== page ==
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Apple TV Technical Details Revealed and Reviewed
Thursday, March 22nd, 2007 at 2:35 PM - by
Apple has done a very good job with the Apple TV, according to an in-depth, technical review posted by PC Magazine on Thursday.
The review was notable for its technical depth and attention to detail. For those audio/videophiles who've been hungry for some of the detailed technical specifications, such as the HDMI protocol used (it's 1.2) or the details of the video formats, the review is excellent.
As most reviews do, it started with the description of the device and the set up. However, at every turn there are additional technical details.
For example, the authors described the set up: "So: what do you need for this to work? First and foremost: you need the latest version of iTunes (7.1.1), and should also get the latest Quicktime update. Assuming you have a wireless 802.11 b (11mbps), g (54 mbps), or n (145 or 300 mbps) network, iTunes will detect Apple TV when you power up. It should be noted that we experienced only minor stuttering when streaming video content over a "b" wireless set-up. The sound was trailing the video. Our solution? Pause and play the video again, and things were back in synch. A "b" network is certainly not ideal, but it works, and it will only occasionally sputter during streaming. You can also connect to Apple TV via standard Ethernet to enjoy the simplicity and reliability of wired networking."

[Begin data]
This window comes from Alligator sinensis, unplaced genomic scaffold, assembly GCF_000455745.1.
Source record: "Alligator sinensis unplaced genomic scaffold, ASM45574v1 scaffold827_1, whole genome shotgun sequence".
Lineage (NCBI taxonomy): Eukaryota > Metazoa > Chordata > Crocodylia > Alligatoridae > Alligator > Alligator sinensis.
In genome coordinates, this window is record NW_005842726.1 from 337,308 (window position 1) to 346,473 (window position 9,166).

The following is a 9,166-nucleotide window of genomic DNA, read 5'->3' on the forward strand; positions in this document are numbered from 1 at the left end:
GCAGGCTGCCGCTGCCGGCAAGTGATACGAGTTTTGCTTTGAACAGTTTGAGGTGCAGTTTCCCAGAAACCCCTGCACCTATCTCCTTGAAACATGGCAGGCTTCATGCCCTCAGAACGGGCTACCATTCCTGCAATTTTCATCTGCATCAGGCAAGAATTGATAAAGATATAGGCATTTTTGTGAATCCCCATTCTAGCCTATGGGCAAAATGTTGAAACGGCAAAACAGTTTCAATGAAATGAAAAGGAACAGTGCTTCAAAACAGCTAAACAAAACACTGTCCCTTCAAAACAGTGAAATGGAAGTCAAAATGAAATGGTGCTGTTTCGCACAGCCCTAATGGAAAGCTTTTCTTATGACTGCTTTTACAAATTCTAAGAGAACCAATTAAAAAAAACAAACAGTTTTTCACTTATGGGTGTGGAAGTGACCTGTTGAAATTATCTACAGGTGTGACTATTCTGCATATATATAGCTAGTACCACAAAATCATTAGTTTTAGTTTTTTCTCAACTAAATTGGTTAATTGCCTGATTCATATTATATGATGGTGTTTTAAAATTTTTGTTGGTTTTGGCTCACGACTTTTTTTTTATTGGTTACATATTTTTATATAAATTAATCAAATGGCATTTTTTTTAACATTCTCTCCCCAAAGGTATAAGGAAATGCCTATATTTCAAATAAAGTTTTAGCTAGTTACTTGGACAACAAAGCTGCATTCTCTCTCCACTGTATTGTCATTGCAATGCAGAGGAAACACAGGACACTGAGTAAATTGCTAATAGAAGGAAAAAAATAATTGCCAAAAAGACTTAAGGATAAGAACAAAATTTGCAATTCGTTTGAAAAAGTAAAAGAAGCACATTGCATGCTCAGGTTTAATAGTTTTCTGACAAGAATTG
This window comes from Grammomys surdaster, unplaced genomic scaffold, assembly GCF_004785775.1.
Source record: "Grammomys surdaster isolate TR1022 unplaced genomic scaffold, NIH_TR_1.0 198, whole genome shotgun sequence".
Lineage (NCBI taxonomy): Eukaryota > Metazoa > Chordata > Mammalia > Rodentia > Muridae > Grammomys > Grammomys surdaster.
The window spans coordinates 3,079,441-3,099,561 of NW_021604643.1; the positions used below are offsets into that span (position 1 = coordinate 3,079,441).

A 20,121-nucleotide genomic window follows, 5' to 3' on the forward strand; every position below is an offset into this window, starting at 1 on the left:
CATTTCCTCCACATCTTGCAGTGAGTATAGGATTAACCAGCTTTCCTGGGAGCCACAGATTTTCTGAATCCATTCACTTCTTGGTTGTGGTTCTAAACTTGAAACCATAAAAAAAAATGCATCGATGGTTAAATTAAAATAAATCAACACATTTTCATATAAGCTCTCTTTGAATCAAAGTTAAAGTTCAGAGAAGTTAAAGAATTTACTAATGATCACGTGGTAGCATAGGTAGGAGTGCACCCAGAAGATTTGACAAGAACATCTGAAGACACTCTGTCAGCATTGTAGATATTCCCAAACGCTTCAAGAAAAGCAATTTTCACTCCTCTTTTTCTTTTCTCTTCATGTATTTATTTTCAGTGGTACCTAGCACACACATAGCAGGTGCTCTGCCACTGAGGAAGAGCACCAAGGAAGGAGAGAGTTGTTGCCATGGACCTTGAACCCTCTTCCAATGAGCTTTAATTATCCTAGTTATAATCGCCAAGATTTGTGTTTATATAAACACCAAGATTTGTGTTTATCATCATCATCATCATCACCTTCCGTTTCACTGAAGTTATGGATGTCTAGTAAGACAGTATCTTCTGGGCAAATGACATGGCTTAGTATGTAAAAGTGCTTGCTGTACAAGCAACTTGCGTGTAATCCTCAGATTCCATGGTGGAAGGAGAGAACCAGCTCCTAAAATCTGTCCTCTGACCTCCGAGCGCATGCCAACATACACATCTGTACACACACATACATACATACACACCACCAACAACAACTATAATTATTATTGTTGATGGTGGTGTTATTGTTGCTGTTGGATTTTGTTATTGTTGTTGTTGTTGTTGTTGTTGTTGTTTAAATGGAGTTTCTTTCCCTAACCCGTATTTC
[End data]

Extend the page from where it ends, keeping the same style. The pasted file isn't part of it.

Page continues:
Clearly, the authors had a test unit for a long time before Apple shipped in order to write such a detailed and technical review.
When the authors turned to the TV side, they left no specification uncovered. "The audio formats are the usual suspects for iPods—AAC (16 to 320 Kbps); protected AAC (from iTunes Store); MP3 (16 to 320 Kbps); MP3 VBR; Apple Lossless; AIFF; and WAV—but no support for Audible. And for those of your who want to watch your vacation slideshow on your new flat panel, as long as you have your pics in JPEG, BMP, GIF, TIFF, or PNG, you're good to go. As for TV compatibility, as mentioned earlier, you'll need an enhanced definition or high definition widescreen with 1080i 60/50Hz, 720p 60/50Hz, 576p 50Hz (PAL format), or 480p 60Hz. Apple has designed this product to work only with widescreen EDTVs and HDTVs," they reported.
This was much more than a simple review of the product. It marks the unveiling of the product from a technical standpoint. Anyone who is a serious home theater customer will find everything they need in this excellent report.
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